Energy Balance Equation

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					                    Heat Diffusion Equation                    All go to zero
                         dE dE g                  E  dW
Energy balance equation:         qin  qout  E1  2
                         dt   dt                         dt

Apply this equation to a solid undergoing conduction heat transfer:

                                   E=mcpT=(rV)cpT=r(dxdydz)cpT

               dx
          dy                   qx                                     qx+dx


y                                        T                          T
                              q x   KA                K ( dydz )
                                         x       x                  x   x

                                                              q x
      x                       q x  dx    q x  dq x  q x       dx
                                                               x
                   Heat Diffusion Equation (2)


   Energy Storage = Energy Generation + Net Heat Transfer
   
   t
       r c pT  dxdydz  qdxdydz  qx  qxdx
        T                                  qx
   rcp       dxdydz  qdxdydz  qx  (qx       dx )
         t                                  x
                         T
    qdxdydz  (k           )dxdydz
                   x     x
        T              T         T       T
   rcp         q  (k       )  (k     )  (k       )
         t         x x       y y       z z

Note: partial differential operator   Generalized to three-dimensional
is used since T=T(x,y,z,t)
                  Heat Diffusion Equation (3)
     T           T       T        T
rc p     q  (k )  (k )  (k )
          
     t       x x        y y     z z
                              
Special case1: no generation q = 0
Special case 2: constant thermal conductivity k = constant
     T      2T 2T 2T
rc p     k ( 2  2  2 )  q  k 2 T  q,
                                        
     t      x  y  z
           2  2  2
where  2  2  2  2 is the Laplacian operator
           x  y  z
                
Special case 3:     0 and q = 0
                           
                t
       2T 2T 2T
 2 T  2  2  2  0, The famous Laplace' s equation
       x     y     z
                      1-D, Steady Heat Transfer
Assume steady and no generation, 1- D Laplace' s equation
d 2T
   2
      0, T ( x, y, x, t )  T ( x ), function of x coordinate alone
dx
Note: ordinary differential operator is used since T = T(x) only
The general solution of this equation can be determined by integting twice:
                           dT
First integration leads to      cons tan t  C1 .
                           dx
Integrate again T(x) = C 1 x  C2
Second order differential equation: need two boundary conditions to
determine the two constants C 1 and C 2 .
    T
  100                        T(x=0)=100°C=C2
                             T(x=1 m)=20°C=C1+C2, C1=-80°C
                   20        T(x)=100-80x (°C)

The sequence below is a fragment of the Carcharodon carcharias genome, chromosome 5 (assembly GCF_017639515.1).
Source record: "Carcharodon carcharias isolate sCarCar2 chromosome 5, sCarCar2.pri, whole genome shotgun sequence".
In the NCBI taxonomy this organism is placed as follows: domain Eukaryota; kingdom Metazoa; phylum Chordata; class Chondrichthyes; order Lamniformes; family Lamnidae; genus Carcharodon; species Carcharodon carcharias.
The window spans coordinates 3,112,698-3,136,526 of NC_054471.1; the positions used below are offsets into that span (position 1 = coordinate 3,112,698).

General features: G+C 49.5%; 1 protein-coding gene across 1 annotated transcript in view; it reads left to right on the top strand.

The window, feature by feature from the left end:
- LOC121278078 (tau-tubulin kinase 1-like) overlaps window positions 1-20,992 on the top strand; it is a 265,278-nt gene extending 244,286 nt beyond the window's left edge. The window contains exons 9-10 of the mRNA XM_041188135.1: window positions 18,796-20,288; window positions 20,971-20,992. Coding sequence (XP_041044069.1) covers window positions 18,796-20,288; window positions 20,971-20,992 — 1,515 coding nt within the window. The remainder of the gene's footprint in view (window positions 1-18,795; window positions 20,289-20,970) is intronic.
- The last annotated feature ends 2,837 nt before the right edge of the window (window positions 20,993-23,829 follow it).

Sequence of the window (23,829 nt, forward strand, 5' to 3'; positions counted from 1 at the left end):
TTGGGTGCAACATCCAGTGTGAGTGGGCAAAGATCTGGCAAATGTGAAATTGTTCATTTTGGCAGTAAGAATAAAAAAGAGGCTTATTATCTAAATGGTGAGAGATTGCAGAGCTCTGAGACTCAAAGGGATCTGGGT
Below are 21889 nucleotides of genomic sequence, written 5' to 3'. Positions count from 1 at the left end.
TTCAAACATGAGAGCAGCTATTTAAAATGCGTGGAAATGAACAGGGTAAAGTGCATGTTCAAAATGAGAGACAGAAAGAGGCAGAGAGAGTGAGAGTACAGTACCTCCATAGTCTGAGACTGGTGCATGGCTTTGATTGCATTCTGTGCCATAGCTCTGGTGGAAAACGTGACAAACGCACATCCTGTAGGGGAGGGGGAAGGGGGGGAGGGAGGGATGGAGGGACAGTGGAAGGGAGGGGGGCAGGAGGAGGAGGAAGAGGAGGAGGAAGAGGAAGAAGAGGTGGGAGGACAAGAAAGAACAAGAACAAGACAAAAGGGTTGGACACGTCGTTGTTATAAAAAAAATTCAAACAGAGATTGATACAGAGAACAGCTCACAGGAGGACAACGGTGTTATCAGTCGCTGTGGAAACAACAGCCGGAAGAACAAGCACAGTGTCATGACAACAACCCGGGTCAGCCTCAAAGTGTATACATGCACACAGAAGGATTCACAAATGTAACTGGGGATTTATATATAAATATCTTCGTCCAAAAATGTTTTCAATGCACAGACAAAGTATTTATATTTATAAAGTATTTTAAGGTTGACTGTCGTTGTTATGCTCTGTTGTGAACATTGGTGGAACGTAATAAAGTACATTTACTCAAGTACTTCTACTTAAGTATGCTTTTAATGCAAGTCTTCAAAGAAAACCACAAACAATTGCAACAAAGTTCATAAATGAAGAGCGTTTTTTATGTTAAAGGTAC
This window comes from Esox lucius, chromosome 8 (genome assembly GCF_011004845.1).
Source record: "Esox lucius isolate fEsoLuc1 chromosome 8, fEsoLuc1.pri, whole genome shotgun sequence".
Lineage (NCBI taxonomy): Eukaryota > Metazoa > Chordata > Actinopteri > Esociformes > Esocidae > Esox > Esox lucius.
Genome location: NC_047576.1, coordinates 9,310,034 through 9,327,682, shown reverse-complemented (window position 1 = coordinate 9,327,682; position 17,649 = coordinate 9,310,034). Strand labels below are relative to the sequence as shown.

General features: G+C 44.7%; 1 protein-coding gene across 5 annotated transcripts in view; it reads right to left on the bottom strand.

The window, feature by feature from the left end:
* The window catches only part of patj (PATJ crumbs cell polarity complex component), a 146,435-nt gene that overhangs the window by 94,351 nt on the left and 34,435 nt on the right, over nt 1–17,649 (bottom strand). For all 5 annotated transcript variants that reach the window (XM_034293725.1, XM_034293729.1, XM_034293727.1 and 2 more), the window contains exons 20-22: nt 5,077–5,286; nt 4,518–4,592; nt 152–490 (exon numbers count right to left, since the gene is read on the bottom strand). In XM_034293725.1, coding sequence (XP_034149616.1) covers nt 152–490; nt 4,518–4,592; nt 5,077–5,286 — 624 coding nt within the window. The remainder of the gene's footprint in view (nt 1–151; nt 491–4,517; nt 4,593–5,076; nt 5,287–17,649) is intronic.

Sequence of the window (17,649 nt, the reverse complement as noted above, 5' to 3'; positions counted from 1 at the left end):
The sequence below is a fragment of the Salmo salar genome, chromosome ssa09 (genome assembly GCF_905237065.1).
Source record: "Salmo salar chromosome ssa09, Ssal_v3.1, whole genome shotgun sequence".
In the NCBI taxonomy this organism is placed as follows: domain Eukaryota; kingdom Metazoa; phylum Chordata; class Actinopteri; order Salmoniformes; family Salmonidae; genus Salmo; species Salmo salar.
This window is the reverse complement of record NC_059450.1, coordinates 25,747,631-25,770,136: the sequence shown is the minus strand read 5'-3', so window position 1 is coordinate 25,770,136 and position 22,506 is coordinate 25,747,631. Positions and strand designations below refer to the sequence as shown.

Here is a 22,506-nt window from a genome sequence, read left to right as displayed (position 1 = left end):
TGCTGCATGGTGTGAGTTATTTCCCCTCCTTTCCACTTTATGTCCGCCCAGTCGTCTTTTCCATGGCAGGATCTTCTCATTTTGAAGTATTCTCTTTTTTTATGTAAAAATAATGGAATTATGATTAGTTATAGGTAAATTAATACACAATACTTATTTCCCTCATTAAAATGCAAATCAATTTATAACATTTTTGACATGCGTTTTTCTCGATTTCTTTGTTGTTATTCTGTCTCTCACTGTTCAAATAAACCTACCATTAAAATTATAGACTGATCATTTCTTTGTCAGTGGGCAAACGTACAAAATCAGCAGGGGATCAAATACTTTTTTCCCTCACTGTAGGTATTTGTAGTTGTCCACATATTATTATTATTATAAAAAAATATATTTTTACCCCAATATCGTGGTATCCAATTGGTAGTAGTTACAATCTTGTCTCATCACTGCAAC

x
                   1-D Heat Transfer (cont.)
     Recall Fourier' s Law:
             dT
     q = -kA    , If the temperature gradient is a constant
             dx
     q = constent (heat transfer rate is a constant)
     dT T2  T1
                  , where T ( x  0)  T1 , T ( x  L)  T2
     dx       L
                           dT        T1  T2      T1  T2
                  q   kA       kA          
T1        T2               dx           L        ( L / kA)
                      T1  T2                L
                  q          , where R        :thermal resistance
                         R                  kA
                   q (I)                     Electric circuit analogy
            x
                T1 (V1)            T2 (V2)       I = (V1-V2)/R
     L                     R (R)
          T Composite Wall Heat Transfer
   T1   k1 k2
              T2
                      R1=L1/(k1A) R2=L2/(k2A)
                 T1
                                                             T2
                                         T
                         T1  T2 T1  T2             T1  T2
                      q                   
                            R       R1  R2  L1   L2 
        L1   L2                                            
                                                k1 A   k2 A 
                               T1  T                          L1 
                      Also, q=        , T  T1  qR1  T1  q       
                                 R1                            k1 A 

Note: In the US, insulation materials are often specified in terms of
their thermal resistance in (hr ft2 °F)/Btu ----> 1 Btu=1055 J.
R-value = L/k, R-11 for wall, R-19 to R-31 for ceiling.
                                  R value
The thermal resistance of insulation material can be characterized
by its R-value. R is defined as the temperature difference across the
insulation by the heat flux going through it:
                         T      T      x
                    R                
                         q" k T x       k

The typical space inside the residential frame wall is 3.5 in. Find the R-value if
the wall cavity is filled with fiberglass batt. (k=0.046 W/m.K=0.027 Btu/h.ft.R)

            x        0.292 ft
       R                             10.8( R. ft 2 . h / Btu)  R  11
            k    0.027 Btu / h. ft. R

				
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posted:7/20/2011
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